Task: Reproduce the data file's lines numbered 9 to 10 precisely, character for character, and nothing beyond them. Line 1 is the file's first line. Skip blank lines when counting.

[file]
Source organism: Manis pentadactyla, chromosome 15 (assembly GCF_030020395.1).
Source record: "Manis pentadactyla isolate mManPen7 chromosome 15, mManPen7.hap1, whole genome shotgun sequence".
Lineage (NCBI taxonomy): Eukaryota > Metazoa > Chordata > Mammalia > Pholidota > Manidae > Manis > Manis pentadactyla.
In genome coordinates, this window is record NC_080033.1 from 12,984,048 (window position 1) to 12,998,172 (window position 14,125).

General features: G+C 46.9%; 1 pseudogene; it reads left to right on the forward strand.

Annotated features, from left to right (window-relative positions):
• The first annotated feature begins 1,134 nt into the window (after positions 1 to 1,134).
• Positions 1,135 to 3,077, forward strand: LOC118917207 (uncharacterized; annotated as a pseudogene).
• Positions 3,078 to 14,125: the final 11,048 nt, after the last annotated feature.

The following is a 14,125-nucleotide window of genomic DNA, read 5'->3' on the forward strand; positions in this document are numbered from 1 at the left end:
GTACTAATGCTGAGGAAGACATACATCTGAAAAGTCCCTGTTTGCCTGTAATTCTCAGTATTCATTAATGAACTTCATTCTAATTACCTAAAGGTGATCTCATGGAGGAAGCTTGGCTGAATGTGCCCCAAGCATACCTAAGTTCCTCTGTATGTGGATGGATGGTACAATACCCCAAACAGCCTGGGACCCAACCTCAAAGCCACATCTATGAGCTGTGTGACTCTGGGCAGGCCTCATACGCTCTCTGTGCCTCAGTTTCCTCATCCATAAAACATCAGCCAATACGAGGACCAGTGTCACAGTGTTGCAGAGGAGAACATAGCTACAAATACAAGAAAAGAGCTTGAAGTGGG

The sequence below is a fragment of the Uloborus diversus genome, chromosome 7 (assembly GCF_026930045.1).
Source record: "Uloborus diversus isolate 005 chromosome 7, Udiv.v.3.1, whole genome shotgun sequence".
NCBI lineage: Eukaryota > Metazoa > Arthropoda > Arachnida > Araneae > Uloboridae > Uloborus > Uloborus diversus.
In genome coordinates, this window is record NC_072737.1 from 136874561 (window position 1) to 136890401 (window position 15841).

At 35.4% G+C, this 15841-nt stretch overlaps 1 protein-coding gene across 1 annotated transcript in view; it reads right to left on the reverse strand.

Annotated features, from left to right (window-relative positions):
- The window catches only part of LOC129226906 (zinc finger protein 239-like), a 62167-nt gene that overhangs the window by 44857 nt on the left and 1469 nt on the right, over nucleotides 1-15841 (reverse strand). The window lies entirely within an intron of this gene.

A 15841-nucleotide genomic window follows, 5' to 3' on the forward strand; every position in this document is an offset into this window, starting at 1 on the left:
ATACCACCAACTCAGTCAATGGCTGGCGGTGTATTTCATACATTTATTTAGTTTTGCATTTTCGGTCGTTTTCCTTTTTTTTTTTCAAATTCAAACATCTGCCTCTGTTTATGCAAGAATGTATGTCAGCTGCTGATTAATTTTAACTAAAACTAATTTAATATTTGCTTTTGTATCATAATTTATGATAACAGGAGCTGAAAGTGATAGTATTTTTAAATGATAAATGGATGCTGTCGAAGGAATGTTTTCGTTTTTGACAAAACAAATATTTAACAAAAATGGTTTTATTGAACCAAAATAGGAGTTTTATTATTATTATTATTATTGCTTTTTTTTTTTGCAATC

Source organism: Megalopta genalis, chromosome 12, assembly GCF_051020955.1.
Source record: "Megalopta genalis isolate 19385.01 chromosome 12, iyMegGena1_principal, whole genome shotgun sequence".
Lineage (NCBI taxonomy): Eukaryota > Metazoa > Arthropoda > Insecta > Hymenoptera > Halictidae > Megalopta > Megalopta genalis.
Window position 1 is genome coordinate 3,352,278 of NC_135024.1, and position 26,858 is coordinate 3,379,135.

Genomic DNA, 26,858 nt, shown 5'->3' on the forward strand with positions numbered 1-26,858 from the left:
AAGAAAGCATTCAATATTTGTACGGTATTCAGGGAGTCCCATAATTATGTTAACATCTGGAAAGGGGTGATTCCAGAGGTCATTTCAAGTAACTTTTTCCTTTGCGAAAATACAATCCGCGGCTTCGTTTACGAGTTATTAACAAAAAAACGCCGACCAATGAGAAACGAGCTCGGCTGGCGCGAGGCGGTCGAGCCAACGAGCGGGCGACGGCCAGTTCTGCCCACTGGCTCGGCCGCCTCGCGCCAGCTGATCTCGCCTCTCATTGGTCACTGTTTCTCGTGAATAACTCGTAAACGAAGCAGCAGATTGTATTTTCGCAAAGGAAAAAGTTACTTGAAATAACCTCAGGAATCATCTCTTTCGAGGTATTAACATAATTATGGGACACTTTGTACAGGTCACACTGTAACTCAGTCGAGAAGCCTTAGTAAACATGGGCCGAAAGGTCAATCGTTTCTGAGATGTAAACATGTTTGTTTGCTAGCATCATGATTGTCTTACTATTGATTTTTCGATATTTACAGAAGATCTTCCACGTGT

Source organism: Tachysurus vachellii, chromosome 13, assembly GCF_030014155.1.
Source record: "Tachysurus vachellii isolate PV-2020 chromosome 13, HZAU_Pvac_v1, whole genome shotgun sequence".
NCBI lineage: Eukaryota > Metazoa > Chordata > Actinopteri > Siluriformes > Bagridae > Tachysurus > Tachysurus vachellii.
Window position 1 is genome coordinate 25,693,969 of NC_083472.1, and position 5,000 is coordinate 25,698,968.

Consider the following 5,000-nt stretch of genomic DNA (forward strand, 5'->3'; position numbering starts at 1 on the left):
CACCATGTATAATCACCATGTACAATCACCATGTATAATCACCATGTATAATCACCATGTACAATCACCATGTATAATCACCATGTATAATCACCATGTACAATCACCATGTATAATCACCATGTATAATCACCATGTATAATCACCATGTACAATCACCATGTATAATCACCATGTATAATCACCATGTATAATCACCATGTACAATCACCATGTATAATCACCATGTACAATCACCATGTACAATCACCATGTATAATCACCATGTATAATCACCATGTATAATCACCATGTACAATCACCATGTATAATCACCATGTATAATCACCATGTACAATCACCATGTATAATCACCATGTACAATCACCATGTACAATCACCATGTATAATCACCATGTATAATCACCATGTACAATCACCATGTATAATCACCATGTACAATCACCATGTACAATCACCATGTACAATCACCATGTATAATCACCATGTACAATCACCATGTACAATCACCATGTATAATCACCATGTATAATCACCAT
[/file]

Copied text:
• Positions 3,078 to 14,125: the final 11,048 nt, after the last annotated feature.

The following is a 14,125-nucleotide window of genomic DNA, read 5'->3' on the forward strand; positions in this document are numbered from 1 at the left end: